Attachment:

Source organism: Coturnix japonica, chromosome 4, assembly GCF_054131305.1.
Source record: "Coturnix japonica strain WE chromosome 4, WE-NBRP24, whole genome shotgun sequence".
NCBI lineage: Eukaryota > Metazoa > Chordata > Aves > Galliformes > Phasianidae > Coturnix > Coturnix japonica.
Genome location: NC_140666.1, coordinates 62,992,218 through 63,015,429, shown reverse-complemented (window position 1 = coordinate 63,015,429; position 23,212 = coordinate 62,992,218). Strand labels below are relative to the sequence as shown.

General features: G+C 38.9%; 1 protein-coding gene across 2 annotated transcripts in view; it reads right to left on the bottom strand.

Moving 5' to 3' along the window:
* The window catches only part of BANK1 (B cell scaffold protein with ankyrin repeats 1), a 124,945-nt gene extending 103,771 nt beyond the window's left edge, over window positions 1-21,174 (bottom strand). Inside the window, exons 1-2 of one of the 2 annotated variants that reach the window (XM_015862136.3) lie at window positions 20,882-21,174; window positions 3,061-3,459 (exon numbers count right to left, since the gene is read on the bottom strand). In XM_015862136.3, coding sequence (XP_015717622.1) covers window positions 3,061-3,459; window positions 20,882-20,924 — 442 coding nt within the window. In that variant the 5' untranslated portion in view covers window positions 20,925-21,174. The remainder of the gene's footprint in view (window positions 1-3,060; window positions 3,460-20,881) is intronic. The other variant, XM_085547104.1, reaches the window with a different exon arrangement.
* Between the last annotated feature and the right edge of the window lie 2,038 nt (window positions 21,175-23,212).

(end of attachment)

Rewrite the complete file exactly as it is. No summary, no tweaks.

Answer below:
Source organism: Coturnix japonica, chromosome 4, assembly GCF_054131305.1.
Source record: "Coturnix japonica strain WE chromosome 4, WE-NBRP24, whole genome shotgun sequence".
NCBI lineage: Eukaryota > Metazoa > Chordata > Aves > Galliformes > Phasianidae > Coturnix > Coturnix japonica.
Genome location: NC_140666.1, coordinates 62,992,218 through 63,015,429, shown reverse-complemented (window position 1 = coordinate 63,015,429; position 23,212 = coordinate 62,992,218). Strand labels below are relative to the sequence as shown.

General features: G+C 38.9%; 1 protein-coding gene across 2 annotated transcripts in view; it reads right to left on the bottom strand.

Moving 5' to 3' along the window:
* The window catches only part of BANK1 (B cell scaffold protein with ankyrin repeats 1), a 124,945-nt gene extending 103,771 nt beyond the window's left edge, over window positions 1-21,174 (bottom strand). Inside the window, exons 1-2 of one of the 2 annotated variants that reach the window (XM_015862136.3) lie at window positions 20,882-21,174; window positions 3,061-3,459 (exon numbers count right to left, since the gene is read on the bottom strand). In XM_015862136.3, coding sequence (XP_015717622.1) covers window positions 3,061-3,459; window positions 20,882-20,924 — 442 coding nt within the window. In that variant the 5' untranslated portion in view covers window positions 20,925-21,174. The remainder of the gene's footprint in view (window positions 1-3,060; window positions 3,460-20,881) is intronic. The other variant, XM_085547104.1, reaches the window with a different exon arrangement.
* Between the last annotated feature and the right edge of the window lie 2,038 nt (window positions 21,175-23,212).